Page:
We thought it would be pretty easy to get municipal support for this motion, since we are really just asking the province to just do its job. The Rescue Lake Simcoe Coalition’s model resolution can be read in full here [https://rescuelakesimcoe.org/wp-content/uploads/2020/04/Rescue_Lake_Simcoe_Coalition_Proposed_Resolution.pdf] , but the substantial parts are these:
THEREFORE BE IT RESOLVED, THAT the Town of XXXX calls on the Ontario Government to demonstrate its commitment to clean water and protecting what matters most in the provincial statutory review of the Lake Simcoe Protection Plan, by ensuring that provisions in the Lake Simcoe Protection Plan that protect water quality are not weakened and that policies protecting natural heritage be strengthened, in order to meet the targets of the Lake Simcoe Protection Plan; and
THAT the Ontario Government be requested to work collaboratively with affected Provincial Ministries and all levels of government, including First Nations and Métis, to achieve the goals and targets of the Lake Simcoe Protection Plan and to resource the programs that improve Lake Simcoe’s water quality during the provincial statutory review of the Lake Simcoe Protection Plan;
So far, only two of the eight Councils we’ve approached have fully endorsed our resolution. Unsurprisingly, the places that aren’t desperate to attract new growth have responded most positively to the Rescue Lake Simcoe Coalition’s pro-environment position. Those are the Barrie City Council and Georgina Island First Nation Band Council.
Orillia’s Environmental Advisory Committee supported our resolution and we are hoping for some action now at the Council level.
Oro-Medonte’s Council resolution committed the municipality to continue to support the LSPP in its review year.
Whitchurch Stouffville Council’s resolution said the same, and they directed staff to continue to work with the Lake Simcoe Region Conservation Authority to implement best practices in order to minimize the impacts on Lake Simcoe and the surrounding watershed.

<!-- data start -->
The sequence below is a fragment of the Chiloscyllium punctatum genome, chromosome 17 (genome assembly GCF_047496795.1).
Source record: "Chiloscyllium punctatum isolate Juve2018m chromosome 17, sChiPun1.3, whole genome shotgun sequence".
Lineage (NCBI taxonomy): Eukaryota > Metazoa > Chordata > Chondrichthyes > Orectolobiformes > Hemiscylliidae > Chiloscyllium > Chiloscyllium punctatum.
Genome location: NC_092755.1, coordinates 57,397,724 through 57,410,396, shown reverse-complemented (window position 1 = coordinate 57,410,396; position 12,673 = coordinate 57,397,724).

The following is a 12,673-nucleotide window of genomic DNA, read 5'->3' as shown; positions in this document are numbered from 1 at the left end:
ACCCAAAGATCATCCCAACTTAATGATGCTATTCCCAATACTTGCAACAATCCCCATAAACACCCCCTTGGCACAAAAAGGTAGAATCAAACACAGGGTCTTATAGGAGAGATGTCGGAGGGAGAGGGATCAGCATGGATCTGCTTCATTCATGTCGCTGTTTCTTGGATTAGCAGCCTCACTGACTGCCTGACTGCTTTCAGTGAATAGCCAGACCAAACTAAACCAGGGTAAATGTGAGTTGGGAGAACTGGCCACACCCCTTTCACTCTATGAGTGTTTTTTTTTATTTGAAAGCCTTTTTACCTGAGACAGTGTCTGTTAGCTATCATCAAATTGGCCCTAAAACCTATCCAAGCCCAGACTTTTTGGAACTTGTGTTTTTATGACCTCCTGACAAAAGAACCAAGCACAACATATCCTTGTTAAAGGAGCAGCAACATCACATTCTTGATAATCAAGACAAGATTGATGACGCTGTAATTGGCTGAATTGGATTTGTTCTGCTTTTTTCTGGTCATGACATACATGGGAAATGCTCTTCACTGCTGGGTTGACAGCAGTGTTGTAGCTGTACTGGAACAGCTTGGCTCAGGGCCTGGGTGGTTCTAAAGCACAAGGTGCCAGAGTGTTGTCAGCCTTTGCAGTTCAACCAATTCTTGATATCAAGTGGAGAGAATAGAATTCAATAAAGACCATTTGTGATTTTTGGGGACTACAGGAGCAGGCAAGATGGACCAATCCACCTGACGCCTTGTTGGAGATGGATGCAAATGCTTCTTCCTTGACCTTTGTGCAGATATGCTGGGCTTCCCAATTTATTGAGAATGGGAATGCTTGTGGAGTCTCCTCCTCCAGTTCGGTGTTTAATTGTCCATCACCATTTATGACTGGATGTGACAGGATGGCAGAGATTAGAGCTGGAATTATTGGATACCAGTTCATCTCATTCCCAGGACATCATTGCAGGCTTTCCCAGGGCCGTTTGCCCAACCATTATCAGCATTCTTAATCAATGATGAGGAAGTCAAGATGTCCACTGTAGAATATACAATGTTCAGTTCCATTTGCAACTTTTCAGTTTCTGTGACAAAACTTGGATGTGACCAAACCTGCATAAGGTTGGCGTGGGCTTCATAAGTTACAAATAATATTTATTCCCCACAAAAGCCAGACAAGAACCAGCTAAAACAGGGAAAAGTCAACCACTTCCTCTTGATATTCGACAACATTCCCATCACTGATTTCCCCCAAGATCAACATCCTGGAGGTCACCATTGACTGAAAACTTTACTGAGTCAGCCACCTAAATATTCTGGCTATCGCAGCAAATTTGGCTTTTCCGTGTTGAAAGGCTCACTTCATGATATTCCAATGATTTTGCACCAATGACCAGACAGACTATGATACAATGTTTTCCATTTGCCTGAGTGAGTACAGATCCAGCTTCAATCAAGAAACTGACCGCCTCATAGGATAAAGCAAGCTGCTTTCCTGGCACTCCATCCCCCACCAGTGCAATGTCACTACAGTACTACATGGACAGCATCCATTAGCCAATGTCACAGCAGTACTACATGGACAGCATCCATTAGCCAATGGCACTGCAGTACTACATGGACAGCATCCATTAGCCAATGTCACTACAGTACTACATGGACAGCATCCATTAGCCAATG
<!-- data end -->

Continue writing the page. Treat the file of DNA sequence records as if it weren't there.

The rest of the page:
In East Gwillimbury, following a presentation by a well known local naturalist, a staff planner prepared a thoughtful summary for Council, but ultimately the conclusion was: “Staff will report back to Council when the Province issues updates regarding the LSPP, as well as opportunities to provide comment.” This characterizes the responses from Innisfil and BWG too.
Bradford West Gwillimbury: nothing
Looking forward, the Rescue Lake Simcoe Coalition and allies are going to make another eight delegations to Council this fall about the upcoming review of the Lake Simcoe Protection Plan, in Simcoe County, Durham Region, Newmarket, Aurora, King, Brock, Uxbridge, and Georgina. Residents can support our campaign by calling their Councillor and asking them to support our resolution and protect Lake Simcoe.
We hope it is now clearer to Councils that the environment is a low priority for the province, and that any municipal politician making promises about protecting the environment should take some time to both push the province to implement the Lake Simcoe Protection Plan, and do the same with their own municipal plans and processes. While the Rescue Lake Simcoe Coalition is doing what it can to push the province to implement the Lake Simcoe Protection Plan, and not weaken it, the lake needs all the municipal help it can get.